To avoid streaking and cloudiness on your engineered hardwood floors, it’s important to start with the right cleaning solution. Finding products that are non-streak will make cleaning your floors much easier. Products like Bona or Simple Green Multi-Surface Floor Care are known for their non-streaking results.

Another common cause for streaks and residue is not rinsing and cleaning your mop or mop pad often enough. You can use clean water and solution every time, but if your mop is dirty it will leave residue behind. Make sure you are properly rinsing and wringing out your mop while cleaning and after you’re done. 

Is Swiffer good for engineered hardwood floors?

Swiffer mops are an appropriate tool for sweeping and damp-mopping your engineered hardwood. The Swiffer Wet-Jet in particular is one of the best tools for cleaning engineered hardwood. By using the sprayer function sparingly and pressing down on the mop firmly you can clean up any grime or stuck-on dirt without using excessive moisture. Swiffer dry and wet refills are also great alternatives to pick up any loose dirt or handle those tough stuck-on spots.

If there is any leftover water on your floors after using any Swiffer products, be sure to wipe it up with a clean towel to avoid any water damage or warping

Can you refinish engineered wood floors?

Engineered floors with a 3mm wear layer or thicker can be refinished after years of wear. If the wear layer is less than 3mm, the real wood veneer could be too thin and cause damage to your engineered wood planks. Remember, it’s always best to check with the flooring manufacturer to better understand the correct process for refinishing their floors.

What’s the best cleaner for engineered wood floors?

To find the best cleaner for your engineered wood floors, you can reach out to your floor manufacturer to determine the best cleaner for their product. There are also store-bought wood floor cleaners such as Bona or Simple Green Multi-Surface Floor Care. But if store-bought cleaning solutions aren’t for you, you can create a cleaner with household ingredients like warm water, white vinegar, essential oils, or lemon juice. Ultimately, the best cleaner is whatever works best for you and your floors.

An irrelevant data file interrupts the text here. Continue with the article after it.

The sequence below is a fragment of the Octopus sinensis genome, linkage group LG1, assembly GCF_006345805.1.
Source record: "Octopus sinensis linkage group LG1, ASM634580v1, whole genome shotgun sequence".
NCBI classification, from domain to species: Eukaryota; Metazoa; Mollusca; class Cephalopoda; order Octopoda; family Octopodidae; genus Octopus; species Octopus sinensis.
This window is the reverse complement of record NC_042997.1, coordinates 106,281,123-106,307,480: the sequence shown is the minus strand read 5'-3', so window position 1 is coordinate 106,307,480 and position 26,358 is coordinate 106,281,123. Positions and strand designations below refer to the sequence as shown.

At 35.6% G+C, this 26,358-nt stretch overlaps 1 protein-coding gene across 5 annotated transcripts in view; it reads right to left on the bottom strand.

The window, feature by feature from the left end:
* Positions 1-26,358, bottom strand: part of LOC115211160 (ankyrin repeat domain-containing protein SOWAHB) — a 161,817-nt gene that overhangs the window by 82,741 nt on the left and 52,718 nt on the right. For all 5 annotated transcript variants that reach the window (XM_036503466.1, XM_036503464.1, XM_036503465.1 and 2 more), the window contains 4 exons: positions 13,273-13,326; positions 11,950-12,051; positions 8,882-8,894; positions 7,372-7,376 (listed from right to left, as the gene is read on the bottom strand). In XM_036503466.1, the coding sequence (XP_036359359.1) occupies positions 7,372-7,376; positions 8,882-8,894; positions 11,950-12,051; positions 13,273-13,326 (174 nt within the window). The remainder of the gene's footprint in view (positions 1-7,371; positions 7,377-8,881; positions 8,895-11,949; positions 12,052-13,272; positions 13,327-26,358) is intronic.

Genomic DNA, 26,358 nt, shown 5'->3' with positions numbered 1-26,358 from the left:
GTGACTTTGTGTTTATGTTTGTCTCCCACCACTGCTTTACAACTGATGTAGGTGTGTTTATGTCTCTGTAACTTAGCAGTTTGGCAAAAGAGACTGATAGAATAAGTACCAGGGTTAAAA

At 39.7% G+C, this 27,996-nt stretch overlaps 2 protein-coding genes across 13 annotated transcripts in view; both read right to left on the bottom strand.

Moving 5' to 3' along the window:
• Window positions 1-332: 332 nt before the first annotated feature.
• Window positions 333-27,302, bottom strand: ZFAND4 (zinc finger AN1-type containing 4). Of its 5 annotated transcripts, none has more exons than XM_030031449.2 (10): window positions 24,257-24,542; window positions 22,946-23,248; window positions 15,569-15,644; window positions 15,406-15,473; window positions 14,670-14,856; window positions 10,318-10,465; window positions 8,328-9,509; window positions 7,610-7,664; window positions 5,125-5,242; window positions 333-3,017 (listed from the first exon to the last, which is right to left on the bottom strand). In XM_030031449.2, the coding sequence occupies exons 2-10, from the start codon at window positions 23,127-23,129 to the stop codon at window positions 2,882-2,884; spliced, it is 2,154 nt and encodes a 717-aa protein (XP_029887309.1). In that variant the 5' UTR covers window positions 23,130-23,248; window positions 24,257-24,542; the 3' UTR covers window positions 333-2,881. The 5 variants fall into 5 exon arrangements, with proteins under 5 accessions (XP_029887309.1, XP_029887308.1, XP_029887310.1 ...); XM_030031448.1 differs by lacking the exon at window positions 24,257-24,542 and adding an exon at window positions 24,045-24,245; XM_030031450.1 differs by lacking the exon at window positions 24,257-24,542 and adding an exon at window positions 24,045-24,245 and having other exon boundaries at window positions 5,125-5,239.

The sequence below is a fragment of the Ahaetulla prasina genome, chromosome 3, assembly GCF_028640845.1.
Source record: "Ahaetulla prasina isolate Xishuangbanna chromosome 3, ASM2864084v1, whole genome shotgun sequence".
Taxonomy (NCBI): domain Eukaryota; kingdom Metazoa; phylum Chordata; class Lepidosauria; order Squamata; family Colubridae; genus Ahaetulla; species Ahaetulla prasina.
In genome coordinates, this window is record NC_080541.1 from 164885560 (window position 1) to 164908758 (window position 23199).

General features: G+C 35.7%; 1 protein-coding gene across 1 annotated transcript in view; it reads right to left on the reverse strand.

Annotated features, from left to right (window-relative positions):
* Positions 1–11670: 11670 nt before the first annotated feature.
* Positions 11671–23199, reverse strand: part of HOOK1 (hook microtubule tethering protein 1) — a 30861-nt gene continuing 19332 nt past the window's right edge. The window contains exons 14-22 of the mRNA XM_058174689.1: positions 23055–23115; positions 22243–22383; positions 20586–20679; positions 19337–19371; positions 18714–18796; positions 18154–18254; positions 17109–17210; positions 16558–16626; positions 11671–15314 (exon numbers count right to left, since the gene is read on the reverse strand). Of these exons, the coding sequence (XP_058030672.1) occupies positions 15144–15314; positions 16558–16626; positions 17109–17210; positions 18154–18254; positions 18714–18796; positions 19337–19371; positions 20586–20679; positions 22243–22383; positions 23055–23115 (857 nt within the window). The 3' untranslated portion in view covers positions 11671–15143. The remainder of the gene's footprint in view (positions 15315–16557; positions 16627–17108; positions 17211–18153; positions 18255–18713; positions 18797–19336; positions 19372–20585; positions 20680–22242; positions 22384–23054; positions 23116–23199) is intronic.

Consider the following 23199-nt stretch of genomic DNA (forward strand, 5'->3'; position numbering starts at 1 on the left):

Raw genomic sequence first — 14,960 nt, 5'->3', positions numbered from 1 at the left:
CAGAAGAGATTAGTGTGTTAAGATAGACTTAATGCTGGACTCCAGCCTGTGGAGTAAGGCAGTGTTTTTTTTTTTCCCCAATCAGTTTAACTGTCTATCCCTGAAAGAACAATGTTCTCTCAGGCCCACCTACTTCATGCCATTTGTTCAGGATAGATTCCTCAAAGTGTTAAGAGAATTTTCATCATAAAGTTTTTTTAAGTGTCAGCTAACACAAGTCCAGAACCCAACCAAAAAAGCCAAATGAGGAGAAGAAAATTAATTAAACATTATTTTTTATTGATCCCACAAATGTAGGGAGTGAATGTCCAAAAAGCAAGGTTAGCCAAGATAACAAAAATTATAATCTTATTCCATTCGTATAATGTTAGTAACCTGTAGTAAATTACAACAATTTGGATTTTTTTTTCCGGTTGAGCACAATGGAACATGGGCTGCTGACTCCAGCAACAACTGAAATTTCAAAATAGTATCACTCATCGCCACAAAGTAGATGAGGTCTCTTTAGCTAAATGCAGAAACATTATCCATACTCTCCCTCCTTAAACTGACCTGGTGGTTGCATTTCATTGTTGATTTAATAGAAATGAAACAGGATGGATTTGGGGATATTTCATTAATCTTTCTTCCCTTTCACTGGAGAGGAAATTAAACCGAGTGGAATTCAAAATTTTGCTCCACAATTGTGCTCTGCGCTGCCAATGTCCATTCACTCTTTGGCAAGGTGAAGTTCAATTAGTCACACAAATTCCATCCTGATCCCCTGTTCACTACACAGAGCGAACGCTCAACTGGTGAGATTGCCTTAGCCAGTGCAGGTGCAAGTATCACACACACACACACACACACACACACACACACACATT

There are, however, some cleaning products to avoid such as ammonia and steam cleaners, as they can damage your engineered hardwood floors. 

What’s the difference between engineered hardwood and solid hardwood?

The biggest difference between hardwood and engineered hardwood is how they are constructed, their installation process, and where they can be installed. Each engineered wood plank is topped with a thin layer of real wood veneer to give a realistic wood surface, then made up of man-made materials such as a high-density fiberboard (HDF) or stone-plastic composite (SPC). This construction makes engineered wood low-maintenance with features such as water-resistance. As for installation, engineered hardwood is much more DIY-friendly with a simple tongue and groove installation process. Engineered hardwood can also be installed in more areas of the house than solid hardwood floors.

Can engineered hardwood get wet?

While spills and accidents happen, engineered hardwood should not sit in moisture for long periods. It is important to promptly clean up excess moisture from your engineered wood floors. Otherwise, moisture seeps through the planks to the subfloor and causes your planks to warp. 

Can you repair scratches on an engineered hardwood floor? 

Just like traditional wood floors, engineered hardwood can get scratched. But instead of refinishing your entire floor as you would with solid hardwood, you repair scratches on engineered hardwood with concealing methods. You can mask the scratch with a concealer that matches your floor, use a floor-matching felt tip craft marker to disguise scratches, or use a floor repair wax kit that matches your floor

How long does engineered wood flooring last? 

Because it’s made from a fiberboard or multi-layer ply core, real wood veneer, engineered hardwood can last a lifetime if it is properly cared for and maintained. Many manufacturers of engineered hardwood flooring even offer a structural lifetime warranty on their engineered floors.

Related Content >> Engineered Hardwood vs. Laminate Flooring

Conclusion

To maintain your engineered hardwood floors, it takes routine cleaning and remembering to be gentle on your floors. While they are built to be durable, they will last much longer if you invest time in caring for them. 

If you love the look of engineered hardwood floors, take a test drive on some free samples, or start shopping for your new floor today!

ORDER FREE SAMPLES  SHOP ENGINEERED HARDWOOD

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About Sydney Shields

Sydney Shields

Sydney Shields is a home improvement enthusiast with a passion for writing. Being a huge fan of the DIY revolution, her experience in crafting, blogging, and marketing led her to join Flooring Inc. She takes a personable approach to her blog posts and prides herself on the ability to dive deep into research for a fresh understanding of flooring, and...